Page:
This week, I started working with Dylan on the silicone MTU Husky and OSHE chocolate molds. The current plan was for both chocolates to be 10mm in total height and for the silicone mold to be 12.5mm in total height. The part-to-end thickness, or the thinnest thickness of the silicone mold, is 2.5 mm.

For this, we’re using Seth’s Husky model, and I recreated the OSHE logo since the “OSHE” in Seth’s STL file was mirrored the wrong way.

I modeled two boxes around them so that we could print and cast the silicon molds from these molds for the molds.

They both printed overnight, which was good because Beau was available to make Silicone molds the next day.

I went to Walmart to buy clay and petroleum jelly, both of which are used in the silicone mold-making process.

Before making silicone molds out of these, I first needed to use a flathead screwdriver and clay to fill in all open gaps of the 3D print so that any imperfections in the print wouldn’t lead to a failed silicone mold cast. This can be best seen in the photo on the right with the Husky mold pointed towards the light. Any minuscule gap needed to be filled with clay and then cleaned up.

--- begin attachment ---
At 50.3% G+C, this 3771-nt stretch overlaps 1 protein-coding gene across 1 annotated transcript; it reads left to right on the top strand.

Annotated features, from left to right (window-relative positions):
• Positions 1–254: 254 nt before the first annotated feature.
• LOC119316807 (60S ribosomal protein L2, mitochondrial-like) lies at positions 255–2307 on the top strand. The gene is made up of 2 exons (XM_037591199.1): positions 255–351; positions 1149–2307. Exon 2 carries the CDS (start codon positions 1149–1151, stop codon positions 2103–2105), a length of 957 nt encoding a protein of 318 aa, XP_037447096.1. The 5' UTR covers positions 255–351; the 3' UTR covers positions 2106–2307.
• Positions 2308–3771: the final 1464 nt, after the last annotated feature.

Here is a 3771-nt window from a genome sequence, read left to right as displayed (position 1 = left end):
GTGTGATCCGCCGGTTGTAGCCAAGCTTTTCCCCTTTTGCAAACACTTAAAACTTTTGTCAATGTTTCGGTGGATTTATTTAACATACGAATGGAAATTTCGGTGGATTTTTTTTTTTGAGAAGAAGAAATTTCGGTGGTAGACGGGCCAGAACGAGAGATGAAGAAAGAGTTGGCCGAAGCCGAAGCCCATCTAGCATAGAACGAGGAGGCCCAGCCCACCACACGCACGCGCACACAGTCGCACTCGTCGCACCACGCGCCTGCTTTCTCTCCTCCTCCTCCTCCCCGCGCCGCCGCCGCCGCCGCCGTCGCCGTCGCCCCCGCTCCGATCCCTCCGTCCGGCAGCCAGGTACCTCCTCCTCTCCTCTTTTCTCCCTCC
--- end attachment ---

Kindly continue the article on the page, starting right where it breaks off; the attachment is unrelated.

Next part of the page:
The photos below show the 3D-printed molds after they were sufficiently filled with clay.

From here, Dylan and I went to my buddy Beau’s apartment to test the integrity of the two molds with Amazing Remelt Material, which is a remeltable material that can test the integrity of molds. This let us see what our mold would look like before we inevitably cast it with silicone. The Amazing Remelt Materials will also fill any gaps that were missed with Clay. Unfortunately, the Amazing Remelt Material was far too hot, and the 3D prints melted slightly during the test, which left a cool effect from the floor layers of the print sagging into the infill, but was still not ideal. The good thing is that this did not negatively affect our progress at all since it also told us that 2.5mm part-to-end thickness is far too short and will not survive long when the purpose of these molds is geared towards Automation.